Turkey has also benefited economically from the crisis between Qatar and its neighbors. With Qatar’s only land border with Saudi Arabia closed, goods are being flown in from Turkey. But the emirate does not need military help.

“Qatar’s security architecture is already adequate. It does not need to be frameworked in this way,” Stephens said. 

“With the conflict between Qatar and the GCC now entrenched, this is just posturing.”


Revealed: How Iran smuggles weapons to the Houthis

Updated 01 October 2020

Revealed: How Iran smuggles weapons to the Houthis

  • Captured gang tells of route to Yemen through base in Somalia

AL-MUKALLA, Yemen: A captured gang of arms smugglers has revealed how Iran supplies weapons to Houthi militias in Yemen through a base in Somalia.

The Houthis exploit poverty in Yemen to recruit fishermen as weapons smugglers, and send fighters to Iran for military training under cover of “humanitarian” flights from Yemen to Oman, the gang said.

The four smugglers have been interrogated since May, when they were arrested with a cache of weapons in Bab Al-Mandab, the strategic strait joining the Red Sea to the Gulf of Aden.

In video footage broadcast on Yemeni TV, gang leader Alwan Fotaini, a fisherman from Hodeidah, admits he was recruited by the Houthis in 2015. His recruiter, a smuggler called Ahmed Halas, told him he and other fishermen would be based in the Somali coastal city of Berbera, from where they would transport weapons and fuel to the Houthis. 

In late 2015, Fotaini traveled to Sanaa and met a Houthi smuggler called Ibrahim Hassam Halwan, known as Abu Khalel, who would be his contact in Iran.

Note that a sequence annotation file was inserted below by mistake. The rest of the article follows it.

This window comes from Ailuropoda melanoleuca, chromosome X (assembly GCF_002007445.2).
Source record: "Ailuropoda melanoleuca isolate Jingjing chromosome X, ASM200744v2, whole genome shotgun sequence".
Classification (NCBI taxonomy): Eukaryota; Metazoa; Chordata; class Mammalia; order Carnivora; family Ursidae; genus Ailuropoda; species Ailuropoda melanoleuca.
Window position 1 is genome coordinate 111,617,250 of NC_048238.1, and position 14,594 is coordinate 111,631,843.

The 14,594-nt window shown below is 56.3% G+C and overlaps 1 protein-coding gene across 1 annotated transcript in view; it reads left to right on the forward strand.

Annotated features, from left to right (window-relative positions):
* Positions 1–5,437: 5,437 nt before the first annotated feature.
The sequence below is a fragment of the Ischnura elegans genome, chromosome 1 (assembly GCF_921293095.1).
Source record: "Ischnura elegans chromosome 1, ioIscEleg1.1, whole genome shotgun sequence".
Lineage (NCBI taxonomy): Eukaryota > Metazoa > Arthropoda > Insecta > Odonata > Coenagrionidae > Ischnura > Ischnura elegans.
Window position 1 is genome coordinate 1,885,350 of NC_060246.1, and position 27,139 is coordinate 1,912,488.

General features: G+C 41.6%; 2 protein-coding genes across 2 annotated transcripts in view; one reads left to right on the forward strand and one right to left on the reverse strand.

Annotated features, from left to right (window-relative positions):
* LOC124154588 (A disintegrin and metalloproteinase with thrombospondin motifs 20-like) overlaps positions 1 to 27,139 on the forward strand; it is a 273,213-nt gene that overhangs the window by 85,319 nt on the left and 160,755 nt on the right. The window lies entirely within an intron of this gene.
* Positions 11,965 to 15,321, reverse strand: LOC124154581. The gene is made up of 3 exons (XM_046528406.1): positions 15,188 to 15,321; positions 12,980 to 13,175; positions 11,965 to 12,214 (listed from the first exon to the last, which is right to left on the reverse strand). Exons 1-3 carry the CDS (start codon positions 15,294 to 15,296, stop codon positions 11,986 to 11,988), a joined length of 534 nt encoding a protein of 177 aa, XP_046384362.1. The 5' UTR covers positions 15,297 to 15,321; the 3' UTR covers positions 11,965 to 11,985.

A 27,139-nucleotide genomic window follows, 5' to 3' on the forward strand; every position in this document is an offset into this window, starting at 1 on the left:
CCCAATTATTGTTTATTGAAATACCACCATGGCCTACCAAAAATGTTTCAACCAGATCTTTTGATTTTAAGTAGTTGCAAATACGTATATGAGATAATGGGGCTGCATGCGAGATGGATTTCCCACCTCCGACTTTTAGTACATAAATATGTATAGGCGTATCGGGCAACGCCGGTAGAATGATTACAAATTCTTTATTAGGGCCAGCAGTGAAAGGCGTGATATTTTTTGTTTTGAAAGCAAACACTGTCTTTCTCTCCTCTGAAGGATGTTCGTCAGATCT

This is a complex network that requires constant monitoring, hence the focus on maritime security.

Dr. Theodore Karasik, Security analyst

Pretending to be relatives of wounded fighters, Fotaini, Abu Khalel, and another smuggler called Najeeb Suleiman boarded a humanitarian flight to Oman, and then flew to Iran. They were taken to the port city of Bandar Abbas, where they received training on using GPS, camouflage, steering vessels and maintaining engines.

“We stayed in Bandar Abbas for a month as they were preparing an arms shipment that we would be transporting to Yemen,” Fotaini said.

On Fotaini’s first smuggling mission, his job was to act as a decoy for another boat carrying Iranian weapons to the Houthis. “The plan was for us to call the other boat to change course if anyone intercepted our boat,” he said.

He was then sent to Mahra in Yemen to await new arms shipments. The Houthis sent him data for a location at sea, where he and other smugglers met Abu Khalel with a boat laden with weapons from Iran, which were delivered to the Houthis.

Security analyst Dr. Theodore Karasik said long-standing trade ties between Yemen and Somalia made arms smuggling difficult to stop. “This is a complex network that requires constant monitoring, hence the focus on maritime security,” Karasik, a senior adviser to Gulf State Analytics in Washington, DC, told Arab News.

“The smuggling routes are along traditional lines of communication that intermix with other maritime commerce. The temptation to look the other way is sometimes strong, so sharp attention is required to break these chains.”